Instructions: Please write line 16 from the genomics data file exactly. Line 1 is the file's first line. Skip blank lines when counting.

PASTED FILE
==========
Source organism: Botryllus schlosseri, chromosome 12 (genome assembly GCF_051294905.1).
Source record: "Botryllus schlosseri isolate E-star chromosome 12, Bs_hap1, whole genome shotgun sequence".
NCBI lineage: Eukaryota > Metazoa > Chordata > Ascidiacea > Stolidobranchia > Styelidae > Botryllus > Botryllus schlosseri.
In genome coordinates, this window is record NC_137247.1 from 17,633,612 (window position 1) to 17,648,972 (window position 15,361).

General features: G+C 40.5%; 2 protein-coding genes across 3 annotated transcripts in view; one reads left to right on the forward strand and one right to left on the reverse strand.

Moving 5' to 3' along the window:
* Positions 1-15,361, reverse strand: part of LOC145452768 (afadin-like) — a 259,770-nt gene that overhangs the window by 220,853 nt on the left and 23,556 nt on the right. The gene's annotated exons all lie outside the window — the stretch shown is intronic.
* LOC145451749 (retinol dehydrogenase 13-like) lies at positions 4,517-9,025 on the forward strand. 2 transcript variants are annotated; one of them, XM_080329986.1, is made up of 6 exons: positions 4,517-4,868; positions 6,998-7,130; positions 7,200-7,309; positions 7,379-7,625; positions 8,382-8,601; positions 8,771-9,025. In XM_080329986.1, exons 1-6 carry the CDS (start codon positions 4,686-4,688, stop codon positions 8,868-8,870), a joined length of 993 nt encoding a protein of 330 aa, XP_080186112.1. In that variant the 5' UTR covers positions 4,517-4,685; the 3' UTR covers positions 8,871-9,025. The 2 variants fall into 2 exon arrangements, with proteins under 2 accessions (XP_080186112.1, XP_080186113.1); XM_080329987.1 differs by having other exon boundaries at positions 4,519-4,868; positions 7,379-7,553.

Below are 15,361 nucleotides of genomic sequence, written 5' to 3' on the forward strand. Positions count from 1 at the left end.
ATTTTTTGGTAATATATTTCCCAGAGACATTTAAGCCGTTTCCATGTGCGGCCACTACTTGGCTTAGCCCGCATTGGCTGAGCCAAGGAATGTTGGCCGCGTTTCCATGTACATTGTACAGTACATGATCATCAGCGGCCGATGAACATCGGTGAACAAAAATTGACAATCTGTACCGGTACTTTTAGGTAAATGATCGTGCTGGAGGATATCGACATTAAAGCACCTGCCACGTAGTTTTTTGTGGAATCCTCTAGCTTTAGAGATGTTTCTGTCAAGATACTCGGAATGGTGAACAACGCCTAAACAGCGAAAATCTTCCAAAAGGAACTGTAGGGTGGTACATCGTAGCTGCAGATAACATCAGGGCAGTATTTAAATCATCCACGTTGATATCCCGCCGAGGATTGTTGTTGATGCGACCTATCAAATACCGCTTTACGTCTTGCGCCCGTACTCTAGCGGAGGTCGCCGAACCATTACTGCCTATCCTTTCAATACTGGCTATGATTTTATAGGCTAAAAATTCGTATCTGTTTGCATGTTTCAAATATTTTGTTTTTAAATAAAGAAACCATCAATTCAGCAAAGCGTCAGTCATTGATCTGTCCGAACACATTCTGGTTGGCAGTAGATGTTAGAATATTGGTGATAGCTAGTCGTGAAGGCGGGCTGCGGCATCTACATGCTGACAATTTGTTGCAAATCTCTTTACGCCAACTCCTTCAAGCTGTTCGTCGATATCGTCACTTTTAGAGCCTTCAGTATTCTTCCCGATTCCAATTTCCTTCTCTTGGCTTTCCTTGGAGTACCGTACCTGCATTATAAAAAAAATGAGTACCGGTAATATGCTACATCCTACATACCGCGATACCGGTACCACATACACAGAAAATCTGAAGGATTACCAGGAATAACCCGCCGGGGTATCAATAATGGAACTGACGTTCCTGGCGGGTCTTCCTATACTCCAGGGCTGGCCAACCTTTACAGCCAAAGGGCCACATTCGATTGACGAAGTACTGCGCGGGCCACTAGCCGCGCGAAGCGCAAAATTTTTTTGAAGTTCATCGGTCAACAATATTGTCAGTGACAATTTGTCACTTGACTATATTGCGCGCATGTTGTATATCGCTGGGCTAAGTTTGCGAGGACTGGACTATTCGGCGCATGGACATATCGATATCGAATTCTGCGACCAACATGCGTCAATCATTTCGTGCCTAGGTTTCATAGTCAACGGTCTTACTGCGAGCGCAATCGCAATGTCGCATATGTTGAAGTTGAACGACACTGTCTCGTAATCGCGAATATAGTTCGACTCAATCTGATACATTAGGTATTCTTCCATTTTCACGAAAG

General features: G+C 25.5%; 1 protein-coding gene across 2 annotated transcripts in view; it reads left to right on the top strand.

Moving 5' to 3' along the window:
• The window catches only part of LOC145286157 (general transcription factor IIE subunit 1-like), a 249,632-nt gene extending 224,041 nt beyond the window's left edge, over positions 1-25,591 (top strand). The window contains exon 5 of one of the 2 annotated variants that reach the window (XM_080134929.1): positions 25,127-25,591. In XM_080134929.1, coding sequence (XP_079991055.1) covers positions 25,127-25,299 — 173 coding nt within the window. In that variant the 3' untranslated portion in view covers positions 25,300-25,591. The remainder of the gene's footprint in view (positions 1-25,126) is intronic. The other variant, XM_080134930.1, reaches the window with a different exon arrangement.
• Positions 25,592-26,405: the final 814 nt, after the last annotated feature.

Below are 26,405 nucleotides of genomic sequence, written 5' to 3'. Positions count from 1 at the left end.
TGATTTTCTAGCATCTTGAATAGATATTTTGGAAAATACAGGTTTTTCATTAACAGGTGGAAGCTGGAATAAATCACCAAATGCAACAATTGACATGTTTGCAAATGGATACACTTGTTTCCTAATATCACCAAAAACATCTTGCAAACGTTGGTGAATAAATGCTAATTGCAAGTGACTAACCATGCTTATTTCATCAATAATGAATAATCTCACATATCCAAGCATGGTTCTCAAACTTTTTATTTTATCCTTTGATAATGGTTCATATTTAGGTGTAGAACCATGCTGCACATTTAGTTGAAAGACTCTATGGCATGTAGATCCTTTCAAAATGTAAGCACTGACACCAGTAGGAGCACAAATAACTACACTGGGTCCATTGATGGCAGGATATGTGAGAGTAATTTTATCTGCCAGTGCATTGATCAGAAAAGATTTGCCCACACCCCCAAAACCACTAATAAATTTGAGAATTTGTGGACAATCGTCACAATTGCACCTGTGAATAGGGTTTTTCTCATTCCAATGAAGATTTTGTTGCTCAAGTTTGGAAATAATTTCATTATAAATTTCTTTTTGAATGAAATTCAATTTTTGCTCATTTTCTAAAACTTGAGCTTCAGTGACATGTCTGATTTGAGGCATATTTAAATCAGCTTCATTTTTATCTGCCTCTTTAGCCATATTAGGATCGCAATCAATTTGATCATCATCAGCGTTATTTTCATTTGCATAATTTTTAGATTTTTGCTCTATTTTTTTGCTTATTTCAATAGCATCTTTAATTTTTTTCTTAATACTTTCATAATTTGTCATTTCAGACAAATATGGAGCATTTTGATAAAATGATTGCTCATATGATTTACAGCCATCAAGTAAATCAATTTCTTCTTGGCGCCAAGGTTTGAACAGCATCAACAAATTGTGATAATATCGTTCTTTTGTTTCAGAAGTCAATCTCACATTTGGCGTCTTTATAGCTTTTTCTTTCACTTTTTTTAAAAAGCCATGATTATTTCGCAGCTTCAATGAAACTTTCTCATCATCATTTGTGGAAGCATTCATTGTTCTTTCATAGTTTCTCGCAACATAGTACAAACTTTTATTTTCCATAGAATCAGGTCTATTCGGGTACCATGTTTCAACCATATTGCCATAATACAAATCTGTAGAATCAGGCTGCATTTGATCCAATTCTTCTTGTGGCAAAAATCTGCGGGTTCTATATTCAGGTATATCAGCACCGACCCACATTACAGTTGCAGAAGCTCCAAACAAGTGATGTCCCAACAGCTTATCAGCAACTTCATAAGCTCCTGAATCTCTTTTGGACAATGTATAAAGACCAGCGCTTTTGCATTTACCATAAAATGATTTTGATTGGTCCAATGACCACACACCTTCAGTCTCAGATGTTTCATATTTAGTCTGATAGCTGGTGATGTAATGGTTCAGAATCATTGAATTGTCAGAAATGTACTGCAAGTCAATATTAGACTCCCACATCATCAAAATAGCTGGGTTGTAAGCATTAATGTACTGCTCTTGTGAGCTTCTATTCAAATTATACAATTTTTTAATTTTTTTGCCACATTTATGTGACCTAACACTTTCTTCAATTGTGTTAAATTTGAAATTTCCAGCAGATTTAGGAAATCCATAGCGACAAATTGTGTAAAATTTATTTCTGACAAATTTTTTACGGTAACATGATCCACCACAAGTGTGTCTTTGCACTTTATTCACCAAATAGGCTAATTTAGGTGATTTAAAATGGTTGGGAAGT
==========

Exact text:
TGATTTTCTAGCATCTTGAATAGATATTTTGGAAAATACAGGTTTTTCATTAACAGGTGGAAGCTGGAATAAATCACCAAATGCAACAATTGACATGTTTGCAAATGGATACACTTGTTTCCTAATATCACCAAAAACATCTTGCAAACGTTGGTGAATAAATGCTAATTGCAAGTGACTAACCATGCTTATTTCATCAATAATGAATAATCTCACATATCCAAGCATGGTTCTCAAACTTTTTATTTTATCCTTTGATAATGGTTCATATTTAGGTGTAGAACCATGCTGCACATTTAGTTGAAAGACTCTATGGCATGTAGATCCTTTCAAAATGTAAGCACTGACACCAGTAGGAGCACAAATAACTACACTGGGTCCATTGATGGCAGGATATGTGAGAGTAATTTTATCTGCCAGTGCATTGATCAGAAAAGATTTGCCCACACCCCCAAAACCACTAATAAATTTGAGAATTTGTGGACAATCGTCACAATTGCACCTGTGAATAGGGTTTTTCTCATTCCAATGAAGATTTTGTTGCTCAAGTTTGGAAATAATTTCATTATAAATTTCTTTTTGAATGAAATTCAATTTTTGCTCATTTTCTAAAACTTGAGCTTCAGTGACATGTCTGATTTGAGGCATATTTAAATCAGCTTCATTTTTATCTGCCTCTTTAGCCATATTAGGATCGCAATCAATTTGATCATCATCAGCGTTATTTTCATTTGCATAATTTTTAGATTTTTGCTCTATTTTTTTGCTTATTTCAATAGCATCTTTAATTTTTTTCTTAATACTTTCATAATTTGTCATTTCAGACAAATATGGAGCATTTTGATAAAATGATTGCTCATATGATTTACAGCCATCAAGTAAATCAATTTCTTCTTGGCGCCAAGGTTTGAACAGCATCAACAAATTGTGATAATATCGTTCTTTTGTTTCAGAAGTCAATCTCACATTTGGCGTCTTTATAGCTTTTTCTTTCACTTTTTTTAAAAAGCCATGATTATTTCGCAGCTTCAATGAAACTTTCTCATCATCATTTGTGGAAGCATTCATTGTTCTTTCATAGTTTCTCGCAACATAGTACAAACTTTTATTTTCCATAGAATCAGGTCTATTCGGGTACCATGTTTCAACCATATTGCCATAATACAAATCTGTAGAATCAGGCTGCATTTGATCCAATTCTTCTTGTGGCAAAAATCTGCGGGTTCTATATTCAGGTATATCAGCACCGACCCACATTACAGTTGCAGAAGCTCCAAACAAGTGATGTCCCAACAGCTTATCAGCAACTTCATAAGCTCCTGAATCTCTTTTGGACAATGTATAAAGACCAGCGCTTTTGCATTTACCATAAAATGATTTTGATTGGTCCAATGACCACACACCTTCAGTCTCAGATGTTTCATATTTAGTCTGATAGCTGGTGATGTAATGGTTCAGAATCATTGAATTGTCAGAAATGTACTGCAAGTCAATATTAGACTCCCACATCATCAAAATAGCTGGGTTGTAAGCATTAATGTACTGCTCTTGTGAGCTTCTATTCAAATTATACAATTTTTTAATTTTTTTGCCACATTTATGTGACCTAACACTTTCTTCAATTGTGTTAAATTTGAAATTTCCAGCAGATTTAGGAAATCCATAGCGACAAATTGTGTAAAATTTATTTCTGACAAATTTTTTACGGTAACATGATCCACCACAAGTGTGTCTTTGCACTTTATTCACCAAATAGGCTAATTTAGGTGATTTAAAATGGTTGGGAAGT